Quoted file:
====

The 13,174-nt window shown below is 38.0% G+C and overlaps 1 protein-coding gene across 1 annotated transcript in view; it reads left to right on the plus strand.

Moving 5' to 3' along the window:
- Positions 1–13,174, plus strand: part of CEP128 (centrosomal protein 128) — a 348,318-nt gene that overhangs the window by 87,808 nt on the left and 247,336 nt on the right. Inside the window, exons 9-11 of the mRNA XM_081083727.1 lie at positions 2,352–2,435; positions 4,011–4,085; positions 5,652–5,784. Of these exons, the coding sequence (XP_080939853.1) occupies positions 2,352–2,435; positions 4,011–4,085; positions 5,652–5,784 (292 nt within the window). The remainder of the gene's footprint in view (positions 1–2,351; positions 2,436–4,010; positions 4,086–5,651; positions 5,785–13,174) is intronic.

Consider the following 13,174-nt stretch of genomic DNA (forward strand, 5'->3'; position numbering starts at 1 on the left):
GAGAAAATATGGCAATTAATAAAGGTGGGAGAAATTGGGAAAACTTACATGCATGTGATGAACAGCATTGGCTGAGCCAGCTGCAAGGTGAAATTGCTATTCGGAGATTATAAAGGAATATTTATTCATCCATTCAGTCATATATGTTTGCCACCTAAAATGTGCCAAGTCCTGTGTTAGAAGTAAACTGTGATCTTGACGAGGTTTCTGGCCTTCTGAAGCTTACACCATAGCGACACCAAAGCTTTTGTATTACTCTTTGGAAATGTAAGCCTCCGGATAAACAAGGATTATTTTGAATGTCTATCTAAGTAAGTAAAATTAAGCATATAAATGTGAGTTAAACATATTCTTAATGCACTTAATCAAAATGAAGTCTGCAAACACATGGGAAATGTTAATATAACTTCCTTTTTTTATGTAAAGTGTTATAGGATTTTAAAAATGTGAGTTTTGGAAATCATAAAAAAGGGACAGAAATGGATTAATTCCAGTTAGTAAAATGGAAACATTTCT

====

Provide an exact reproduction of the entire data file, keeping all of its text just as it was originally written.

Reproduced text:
The 13,174-nt window shown below is 38.0% G+C and overlaps 1 protein-coding gene across 1 annotated transcript in view; it reads left to right on the plus strand.

Moving 5' to 3' along the window:
- Positions 1–13,174, plus strand: part of CEP128 (centrosomal protein 128) — a 348,318-nt gene that overhangs the window by 87,808 nt on the left and 247,336 nt on the right. Inside the window, exons 9-11 of the mRNA XM_081083727.1 lie at positions 2,352–2,435; positions 4,011–4,085; positions 5,652–5,784. Of these exons, the coding sequence (XP_080939853.1) occupies positions 2,352–2,435; positions 4,011–4,085; positions 5,652–5,784 (292 nt within the window). The remainder of the gene's footprint in view (positions 1–2,351; positions 2,436–4,010; positions 4,086–5,651; positions 5,785–13,174) is intronic.

Consider the following 13,174-nt stretch of genomic DNA (forward strand, 5'->3'; position numbering starts at 1 on the left):
GAGAAAATATGGCAATTAATAAAGGTGGGAGAAATTGGGAAAACTTACATGCATGTGATGAACAGCATTGGCTGAGCCAGCTGCAAGGTGAAATTGCTATTCGGAGATTATAAAGGAATATTTATTCATCCATTCAGTCATATATGTTTGCCACCTAAAATGTGCCAAGTCCTGTGTTAGAAGTAAACTGTGATCTTGACGAGGTTTCTGGCCTTCTGAAGCTTACACCATAGCGACACCAAAGCTTTTGTATTACTCTTTGGAAATGTAAGCCTCCGGATAAACAAGGATTATTTTGAATGTCTATCTAAGTAAGTAAAATTAAGCATATAAATGTGAGTTAAACATATTCTTAATGCACTTAATCAAAATGAAGTCTGCAAACACATGGGAAATGTTAATATAACTTCCTTTTTTTATGTAAAGTGTTATAGGATTTTAAAAATGTGAGTTTTGGAAATCATAAAAAAGGGACAGAAATGGATTAATTCCAGTTAGTAAAATGGAAACATTTCT